India began counting hundreds of millions of votes in its general election on Thursday, with a coalition led by Prime Minister Narendra Modi’s party already preparing to form the next government.
The National Democratic Alliance (NDA), led by Modi’s Hindu nationalist Bharatiya Janata Party (BJP), is expected to surpass the 272 seats needed to command a majority in the Lok Sabha, six of seven exit polls showed on Sunday.
Their predicted margin of victory is larger than surveys indicated in the run-up to the vote, when most polls showed the NDA would be the largest alliance but would fall short of an overall majority.
Counting of the more than 600 million votes began at 8:00 am local time (0230 GMT) and trends were expected to be known by noon. Final results are due by Thursday evening.
Modi was under pressure when he began campaigning, losing three state elections in December amid rising anger over farm prices and unemployment.
However, campaigning shifted towards India’s relationship with nuclear-armed rival Pakistan after a suicide car bomb killed 40 Indian police in the contested Kashmir region in February, to the benefit of the right-wing BJP, analysts said.
“National security became the discussion,” said Harsh Pant, a political analyst at the Observer Research Foundation think-tank in New Delhi. “It allowed the BJP to shirk some issues where it was weak.”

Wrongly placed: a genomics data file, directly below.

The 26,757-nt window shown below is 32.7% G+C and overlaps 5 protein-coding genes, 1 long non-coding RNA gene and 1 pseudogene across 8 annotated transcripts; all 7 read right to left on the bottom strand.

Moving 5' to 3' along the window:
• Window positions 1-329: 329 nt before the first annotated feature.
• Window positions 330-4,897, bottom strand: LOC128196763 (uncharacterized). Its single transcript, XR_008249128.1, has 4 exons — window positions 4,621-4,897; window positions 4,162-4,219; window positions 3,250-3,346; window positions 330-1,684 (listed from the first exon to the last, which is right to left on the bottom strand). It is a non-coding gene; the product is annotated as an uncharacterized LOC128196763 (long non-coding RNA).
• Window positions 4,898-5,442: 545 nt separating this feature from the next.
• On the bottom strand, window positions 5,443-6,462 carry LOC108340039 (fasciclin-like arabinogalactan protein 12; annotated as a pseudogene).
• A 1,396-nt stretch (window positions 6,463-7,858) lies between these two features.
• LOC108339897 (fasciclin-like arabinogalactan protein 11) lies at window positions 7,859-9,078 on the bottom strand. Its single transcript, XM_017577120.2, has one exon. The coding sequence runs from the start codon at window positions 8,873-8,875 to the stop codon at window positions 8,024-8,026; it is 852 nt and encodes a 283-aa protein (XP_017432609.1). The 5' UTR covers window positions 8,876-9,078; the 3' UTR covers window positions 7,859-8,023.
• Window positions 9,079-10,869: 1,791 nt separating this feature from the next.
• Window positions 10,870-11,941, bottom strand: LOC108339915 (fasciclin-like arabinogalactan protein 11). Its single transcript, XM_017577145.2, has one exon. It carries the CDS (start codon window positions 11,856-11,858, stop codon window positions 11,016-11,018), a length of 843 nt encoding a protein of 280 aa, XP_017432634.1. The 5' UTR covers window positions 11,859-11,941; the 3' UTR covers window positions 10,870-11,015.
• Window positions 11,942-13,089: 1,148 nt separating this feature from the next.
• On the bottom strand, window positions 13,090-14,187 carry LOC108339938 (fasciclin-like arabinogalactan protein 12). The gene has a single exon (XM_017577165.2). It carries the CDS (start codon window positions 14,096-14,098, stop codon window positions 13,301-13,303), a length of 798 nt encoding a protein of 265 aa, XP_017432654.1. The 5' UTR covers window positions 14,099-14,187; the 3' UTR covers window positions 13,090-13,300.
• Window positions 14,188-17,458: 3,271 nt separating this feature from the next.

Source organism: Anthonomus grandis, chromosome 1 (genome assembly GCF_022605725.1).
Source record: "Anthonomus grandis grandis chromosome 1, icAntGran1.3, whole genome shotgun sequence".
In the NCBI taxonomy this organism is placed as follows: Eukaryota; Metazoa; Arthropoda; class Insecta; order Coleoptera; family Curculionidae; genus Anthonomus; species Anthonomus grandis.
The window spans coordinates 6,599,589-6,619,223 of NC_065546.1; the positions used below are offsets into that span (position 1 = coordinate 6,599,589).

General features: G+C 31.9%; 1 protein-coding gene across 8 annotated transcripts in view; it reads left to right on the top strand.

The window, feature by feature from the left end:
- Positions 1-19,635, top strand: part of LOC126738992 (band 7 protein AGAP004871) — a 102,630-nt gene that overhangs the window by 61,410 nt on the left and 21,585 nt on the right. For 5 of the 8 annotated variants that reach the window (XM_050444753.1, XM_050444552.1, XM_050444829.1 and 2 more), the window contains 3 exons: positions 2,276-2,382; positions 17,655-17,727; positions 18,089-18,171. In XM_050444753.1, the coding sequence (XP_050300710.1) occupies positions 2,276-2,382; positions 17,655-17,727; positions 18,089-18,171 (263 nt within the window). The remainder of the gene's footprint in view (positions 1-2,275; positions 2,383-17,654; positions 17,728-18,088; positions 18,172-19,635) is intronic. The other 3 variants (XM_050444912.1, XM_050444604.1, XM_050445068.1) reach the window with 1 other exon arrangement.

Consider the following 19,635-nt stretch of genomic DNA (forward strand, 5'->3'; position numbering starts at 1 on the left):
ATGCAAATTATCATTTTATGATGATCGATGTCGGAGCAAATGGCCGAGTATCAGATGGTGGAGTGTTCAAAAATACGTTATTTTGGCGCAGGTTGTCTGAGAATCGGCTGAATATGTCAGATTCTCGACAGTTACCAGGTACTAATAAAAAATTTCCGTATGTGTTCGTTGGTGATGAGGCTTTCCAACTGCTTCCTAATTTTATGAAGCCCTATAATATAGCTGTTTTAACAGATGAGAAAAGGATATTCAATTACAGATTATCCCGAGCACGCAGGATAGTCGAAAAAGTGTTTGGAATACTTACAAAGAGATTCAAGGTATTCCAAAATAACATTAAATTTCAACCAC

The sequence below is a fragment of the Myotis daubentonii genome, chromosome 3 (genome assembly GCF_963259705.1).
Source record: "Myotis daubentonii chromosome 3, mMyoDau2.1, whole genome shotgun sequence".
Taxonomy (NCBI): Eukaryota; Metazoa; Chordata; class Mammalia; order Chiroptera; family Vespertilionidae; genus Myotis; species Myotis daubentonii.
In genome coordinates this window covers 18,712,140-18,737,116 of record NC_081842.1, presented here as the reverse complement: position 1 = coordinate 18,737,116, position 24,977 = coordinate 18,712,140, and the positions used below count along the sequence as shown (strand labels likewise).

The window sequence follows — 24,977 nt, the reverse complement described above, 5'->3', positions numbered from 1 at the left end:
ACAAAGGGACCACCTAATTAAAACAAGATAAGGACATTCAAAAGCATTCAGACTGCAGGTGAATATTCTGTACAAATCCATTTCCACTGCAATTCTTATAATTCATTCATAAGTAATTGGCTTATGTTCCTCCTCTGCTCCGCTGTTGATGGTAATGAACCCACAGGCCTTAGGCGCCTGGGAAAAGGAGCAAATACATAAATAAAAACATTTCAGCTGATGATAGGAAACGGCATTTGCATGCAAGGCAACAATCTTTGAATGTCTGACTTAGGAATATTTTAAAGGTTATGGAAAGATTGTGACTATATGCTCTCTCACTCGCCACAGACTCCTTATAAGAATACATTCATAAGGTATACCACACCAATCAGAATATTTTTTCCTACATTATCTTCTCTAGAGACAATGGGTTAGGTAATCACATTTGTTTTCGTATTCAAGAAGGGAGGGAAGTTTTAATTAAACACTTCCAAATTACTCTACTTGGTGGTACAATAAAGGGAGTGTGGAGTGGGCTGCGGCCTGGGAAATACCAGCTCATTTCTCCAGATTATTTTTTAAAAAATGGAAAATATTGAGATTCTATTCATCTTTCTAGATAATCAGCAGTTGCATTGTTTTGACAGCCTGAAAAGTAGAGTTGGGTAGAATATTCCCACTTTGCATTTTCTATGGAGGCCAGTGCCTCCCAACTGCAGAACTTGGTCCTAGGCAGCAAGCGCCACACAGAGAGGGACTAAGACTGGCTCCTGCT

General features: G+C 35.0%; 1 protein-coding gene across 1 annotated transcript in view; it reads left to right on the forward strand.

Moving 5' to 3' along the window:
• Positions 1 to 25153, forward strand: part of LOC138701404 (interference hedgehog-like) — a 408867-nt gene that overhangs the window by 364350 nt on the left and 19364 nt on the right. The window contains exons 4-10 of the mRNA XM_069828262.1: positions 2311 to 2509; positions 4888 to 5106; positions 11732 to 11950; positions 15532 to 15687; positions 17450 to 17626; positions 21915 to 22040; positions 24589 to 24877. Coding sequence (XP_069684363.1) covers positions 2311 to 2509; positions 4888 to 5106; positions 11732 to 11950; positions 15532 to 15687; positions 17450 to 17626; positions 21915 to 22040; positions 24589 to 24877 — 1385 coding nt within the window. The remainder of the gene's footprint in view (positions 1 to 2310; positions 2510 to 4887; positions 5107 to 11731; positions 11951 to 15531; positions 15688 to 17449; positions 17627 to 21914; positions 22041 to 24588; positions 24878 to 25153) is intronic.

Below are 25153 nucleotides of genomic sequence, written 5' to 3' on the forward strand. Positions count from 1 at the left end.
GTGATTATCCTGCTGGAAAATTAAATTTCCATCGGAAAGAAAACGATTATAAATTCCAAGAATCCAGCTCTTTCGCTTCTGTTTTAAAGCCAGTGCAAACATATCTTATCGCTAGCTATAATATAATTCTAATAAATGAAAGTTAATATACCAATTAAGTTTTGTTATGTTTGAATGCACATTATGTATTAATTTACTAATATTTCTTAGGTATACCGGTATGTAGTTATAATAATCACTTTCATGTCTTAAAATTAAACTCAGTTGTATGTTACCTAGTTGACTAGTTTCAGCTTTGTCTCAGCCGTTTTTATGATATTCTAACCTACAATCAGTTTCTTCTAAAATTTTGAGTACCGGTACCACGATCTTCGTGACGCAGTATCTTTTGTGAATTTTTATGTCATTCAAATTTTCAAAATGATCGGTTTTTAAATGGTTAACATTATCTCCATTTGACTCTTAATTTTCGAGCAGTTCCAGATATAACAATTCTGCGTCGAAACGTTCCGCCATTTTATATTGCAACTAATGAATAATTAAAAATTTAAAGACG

The BJP has also capitalised on the star power of Modi, a frenetic campaigner, as well as superior financial resources.
It outspent the main opposition Congress Party by six times on Facebook and Google advertising, data showed, and by as much as 20 times overall, sources told Reuters earlier this month.
“The longer election certainly helps Modi: he loves contact with the people,” Pant said. “The BJP’s electoral machinery is also much more effective on the ground.”
The NDA held a meeting on Tuesday, at which Modi was garlanded with flowers by members of the alliance, to discuss its policy agenda for its second term in power. It has promised to double farmers’ income and boost infrastructure spending over the next five years.
Several opposition leaders attempting to unseat Modi have urged voters to wait for the final results, calling the exit polls “gossip”.
“Do not get demoralised by the fake exit polls doing the rounds,” Congress president Rahul Gandhi said in a message to party workers posted on social media on Wednesday.
The opposition alliance has also protested to the Election Commission over the electronic voting machines (EVMs) used in the count, which they alleged could be tampered with, and requested a delay to counting while votes were tallied with a backup paper audit trail.
The commission rejected the opposition’s demands on Wednesday.
Around 500 masked people carrying guns and machetes attacked a polling team and forcibly took away EVMs in Arunachal Pradesh, Reuters reported on Wednesday, although the election was widely considered by international observers to be free and fair.
Indian stocks posted their biggest gain since September 2013 on Monday and could rally further on Thursday if the trend is confirmed, according to a Reuters poll.
“Markets will heave a big sigh of relief as it favours continuity and familiarity in terms of roll-out of policies,” said Ajay Bodke, CEO at financial services firm Prabhudas Lilladher.
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